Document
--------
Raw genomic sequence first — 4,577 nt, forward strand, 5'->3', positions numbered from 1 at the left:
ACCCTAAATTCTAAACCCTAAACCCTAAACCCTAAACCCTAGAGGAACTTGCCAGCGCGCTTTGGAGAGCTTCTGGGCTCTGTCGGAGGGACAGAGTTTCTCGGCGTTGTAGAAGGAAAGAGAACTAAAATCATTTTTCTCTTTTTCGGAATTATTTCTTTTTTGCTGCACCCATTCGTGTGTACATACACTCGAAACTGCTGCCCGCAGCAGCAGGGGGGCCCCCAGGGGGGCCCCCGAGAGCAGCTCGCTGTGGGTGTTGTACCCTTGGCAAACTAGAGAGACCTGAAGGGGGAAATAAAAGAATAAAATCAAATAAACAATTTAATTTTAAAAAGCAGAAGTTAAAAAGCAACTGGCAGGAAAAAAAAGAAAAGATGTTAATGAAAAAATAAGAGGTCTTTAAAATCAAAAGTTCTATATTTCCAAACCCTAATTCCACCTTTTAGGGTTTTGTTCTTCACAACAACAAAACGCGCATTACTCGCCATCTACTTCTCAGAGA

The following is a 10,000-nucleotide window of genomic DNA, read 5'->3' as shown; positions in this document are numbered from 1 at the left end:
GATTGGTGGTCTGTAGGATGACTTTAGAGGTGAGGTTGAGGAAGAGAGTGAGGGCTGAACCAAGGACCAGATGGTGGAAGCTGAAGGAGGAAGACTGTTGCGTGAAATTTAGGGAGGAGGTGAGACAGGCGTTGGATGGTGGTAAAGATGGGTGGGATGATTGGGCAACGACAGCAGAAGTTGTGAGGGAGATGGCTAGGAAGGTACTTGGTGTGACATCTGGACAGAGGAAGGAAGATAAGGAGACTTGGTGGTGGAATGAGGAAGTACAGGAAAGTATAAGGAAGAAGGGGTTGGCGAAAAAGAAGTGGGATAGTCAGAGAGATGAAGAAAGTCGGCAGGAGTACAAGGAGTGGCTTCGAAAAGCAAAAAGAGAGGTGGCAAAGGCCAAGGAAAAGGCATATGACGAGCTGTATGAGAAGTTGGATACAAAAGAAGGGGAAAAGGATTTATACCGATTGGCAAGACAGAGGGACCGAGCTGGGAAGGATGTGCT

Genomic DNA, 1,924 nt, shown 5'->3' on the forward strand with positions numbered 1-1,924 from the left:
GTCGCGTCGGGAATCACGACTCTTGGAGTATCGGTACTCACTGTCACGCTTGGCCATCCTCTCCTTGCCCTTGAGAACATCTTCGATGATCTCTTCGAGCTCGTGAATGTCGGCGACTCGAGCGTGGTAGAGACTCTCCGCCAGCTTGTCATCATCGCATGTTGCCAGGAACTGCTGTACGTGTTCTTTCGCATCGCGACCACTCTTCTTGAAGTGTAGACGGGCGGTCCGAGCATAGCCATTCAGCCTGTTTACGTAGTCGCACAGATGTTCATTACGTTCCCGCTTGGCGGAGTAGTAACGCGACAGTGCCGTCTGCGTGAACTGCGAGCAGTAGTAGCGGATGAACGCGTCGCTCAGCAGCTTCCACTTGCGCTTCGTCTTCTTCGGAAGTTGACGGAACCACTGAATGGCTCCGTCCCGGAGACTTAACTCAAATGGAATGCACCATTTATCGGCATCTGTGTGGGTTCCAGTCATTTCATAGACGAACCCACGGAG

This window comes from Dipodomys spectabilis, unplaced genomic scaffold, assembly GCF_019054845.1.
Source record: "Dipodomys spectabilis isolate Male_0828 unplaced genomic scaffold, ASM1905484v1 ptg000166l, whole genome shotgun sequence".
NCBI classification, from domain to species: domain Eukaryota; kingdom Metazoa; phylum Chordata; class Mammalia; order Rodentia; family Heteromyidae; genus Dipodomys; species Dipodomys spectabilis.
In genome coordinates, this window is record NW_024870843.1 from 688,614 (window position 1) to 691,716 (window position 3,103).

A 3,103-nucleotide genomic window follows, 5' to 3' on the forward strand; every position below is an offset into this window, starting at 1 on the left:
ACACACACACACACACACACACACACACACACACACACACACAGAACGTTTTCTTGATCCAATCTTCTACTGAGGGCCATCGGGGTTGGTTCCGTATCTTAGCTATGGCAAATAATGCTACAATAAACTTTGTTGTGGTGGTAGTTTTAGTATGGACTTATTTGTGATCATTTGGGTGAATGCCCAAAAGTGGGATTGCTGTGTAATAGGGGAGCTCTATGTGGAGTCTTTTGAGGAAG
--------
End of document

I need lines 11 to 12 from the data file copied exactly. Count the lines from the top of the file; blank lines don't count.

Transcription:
A 3,103-nucleotide genomic window follows, 5' to 3' on the forward strand; every position below is an offset into this window, starting at 1 on the left:
ACACACACACACACACACACACACACACACACACACACACACAGAACGTTTTCTTGATCCAATCTTCTACTGAGGGCCATCGGGGTTGGTTCCGTATCTTAGCTATGGCAAATAATGCTACAATAAACTTTGTTGTGGTGGTAGTTTTAGTATGGACTTATTTGTGATCATTTGGGTGAATGCCCAAAAGTGGGATTGCTGTGTAATAGGGGAGCTCTATGTGGAGTCTTTTGAGGAAG